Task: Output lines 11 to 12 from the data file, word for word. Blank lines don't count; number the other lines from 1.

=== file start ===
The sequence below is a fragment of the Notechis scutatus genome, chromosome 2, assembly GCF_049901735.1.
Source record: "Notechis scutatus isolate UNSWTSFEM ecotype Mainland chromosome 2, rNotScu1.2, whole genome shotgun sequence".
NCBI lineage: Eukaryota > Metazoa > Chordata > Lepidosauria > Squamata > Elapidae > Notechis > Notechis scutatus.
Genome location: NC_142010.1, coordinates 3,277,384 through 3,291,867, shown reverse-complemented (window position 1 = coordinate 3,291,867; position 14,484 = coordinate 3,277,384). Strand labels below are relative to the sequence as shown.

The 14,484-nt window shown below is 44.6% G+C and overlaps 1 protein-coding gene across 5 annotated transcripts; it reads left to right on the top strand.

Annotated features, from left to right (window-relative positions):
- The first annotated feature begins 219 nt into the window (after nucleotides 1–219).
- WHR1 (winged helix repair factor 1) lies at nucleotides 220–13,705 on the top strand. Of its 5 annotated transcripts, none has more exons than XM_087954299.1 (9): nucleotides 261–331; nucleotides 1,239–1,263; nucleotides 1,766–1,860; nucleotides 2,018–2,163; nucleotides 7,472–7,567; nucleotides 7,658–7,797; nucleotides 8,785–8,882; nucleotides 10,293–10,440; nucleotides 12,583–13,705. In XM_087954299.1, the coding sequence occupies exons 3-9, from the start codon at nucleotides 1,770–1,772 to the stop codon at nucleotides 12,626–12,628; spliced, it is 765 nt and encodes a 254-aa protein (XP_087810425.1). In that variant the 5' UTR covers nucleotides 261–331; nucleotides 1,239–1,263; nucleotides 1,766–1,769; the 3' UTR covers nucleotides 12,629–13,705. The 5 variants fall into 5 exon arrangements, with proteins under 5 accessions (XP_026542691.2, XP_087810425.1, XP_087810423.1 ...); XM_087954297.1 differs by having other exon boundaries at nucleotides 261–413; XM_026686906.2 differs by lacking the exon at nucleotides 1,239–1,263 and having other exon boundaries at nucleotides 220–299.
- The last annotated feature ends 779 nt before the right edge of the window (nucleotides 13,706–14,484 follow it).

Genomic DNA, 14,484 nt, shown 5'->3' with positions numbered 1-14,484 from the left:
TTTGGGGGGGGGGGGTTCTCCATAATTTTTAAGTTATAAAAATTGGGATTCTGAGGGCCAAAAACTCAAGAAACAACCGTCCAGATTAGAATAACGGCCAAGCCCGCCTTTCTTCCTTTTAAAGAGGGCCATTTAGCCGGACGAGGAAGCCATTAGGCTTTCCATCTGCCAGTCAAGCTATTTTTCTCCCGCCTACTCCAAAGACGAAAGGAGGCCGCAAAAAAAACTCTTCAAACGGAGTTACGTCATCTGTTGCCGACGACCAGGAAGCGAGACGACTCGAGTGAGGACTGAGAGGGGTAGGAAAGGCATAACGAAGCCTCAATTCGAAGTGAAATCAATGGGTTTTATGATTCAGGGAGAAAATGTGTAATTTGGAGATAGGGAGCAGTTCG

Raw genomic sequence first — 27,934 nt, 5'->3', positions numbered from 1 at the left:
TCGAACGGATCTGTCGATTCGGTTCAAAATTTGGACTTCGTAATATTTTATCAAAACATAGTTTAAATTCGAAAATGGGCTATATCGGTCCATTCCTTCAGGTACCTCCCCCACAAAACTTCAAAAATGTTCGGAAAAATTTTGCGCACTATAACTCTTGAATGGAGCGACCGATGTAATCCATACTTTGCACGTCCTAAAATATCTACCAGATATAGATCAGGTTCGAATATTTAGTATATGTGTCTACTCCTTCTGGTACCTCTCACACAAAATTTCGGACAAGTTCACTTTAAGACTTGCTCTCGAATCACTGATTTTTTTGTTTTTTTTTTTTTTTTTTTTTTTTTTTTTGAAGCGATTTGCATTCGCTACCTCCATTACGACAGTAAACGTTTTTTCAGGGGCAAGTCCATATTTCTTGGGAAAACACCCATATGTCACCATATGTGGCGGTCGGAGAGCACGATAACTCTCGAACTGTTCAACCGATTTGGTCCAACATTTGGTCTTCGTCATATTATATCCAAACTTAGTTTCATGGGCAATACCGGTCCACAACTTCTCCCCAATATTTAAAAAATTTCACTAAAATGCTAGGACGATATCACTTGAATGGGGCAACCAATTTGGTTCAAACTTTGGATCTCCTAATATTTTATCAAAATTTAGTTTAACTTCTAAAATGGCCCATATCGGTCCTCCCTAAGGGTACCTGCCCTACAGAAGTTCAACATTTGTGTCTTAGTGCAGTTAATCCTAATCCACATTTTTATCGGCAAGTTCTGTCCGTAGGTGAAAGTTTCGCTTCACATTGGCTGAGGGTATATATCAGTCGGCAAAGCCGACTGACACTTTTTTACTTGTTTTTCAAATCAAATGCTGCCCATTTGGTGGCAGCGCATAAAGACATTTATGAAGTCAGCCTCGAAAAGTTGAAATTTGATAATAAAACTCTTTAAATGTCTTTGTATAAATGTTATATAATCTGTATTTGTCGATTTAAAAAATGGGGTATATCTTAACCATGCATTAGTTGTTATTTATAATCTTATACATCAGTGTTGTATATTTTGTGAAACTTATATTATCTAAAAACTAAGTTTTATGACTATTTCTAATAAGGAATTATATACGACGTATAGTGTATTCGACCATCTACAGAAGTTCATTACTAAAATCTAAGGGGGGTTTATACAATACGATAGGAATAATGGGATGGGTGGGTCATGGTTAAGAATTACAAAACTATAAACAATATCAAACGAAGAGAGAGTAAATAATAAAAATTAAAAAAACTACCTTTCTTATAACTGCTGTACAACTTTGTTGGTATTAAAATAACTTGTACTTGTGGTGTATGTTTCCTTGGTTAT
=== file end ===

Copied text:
TTTGGGGGGGGGGGGTTCTCCATAATTTTTAAGTTATAAAAATTGGGATTCTGAGGGCCAAAAACTCAAGAAACAACCGTCCAGATTAGAATAACGGCCAAGCCCGCCTTTCTTCCTTTTAAAGAGGGCCATTTAGCCGGACGAGGAAGCCATTAGGCTTTCCATCTGCCAGTCAAGCTATTTTTCTCCCGCCTACTCCAAAGACGAAAGGAGGCCGCAAAAAAAACTCTTCAAACGGAGTTACGTCATCTGTTGCCGACGACCAGGAAGCGAGACGACTCGAGTGAGGACTGAGAGGGGTAGGAAAGGCATAACGAAGCCTCAATTCGAAGTGAAATCAATGGGTTTTATGATTCAGGGAGAAAATGTGTAATTTGGAGATAGGGAGCAGTTCG

Raw genomic sequence first — 27,934 nt, 5'->3', positions numbered from 1 at the left: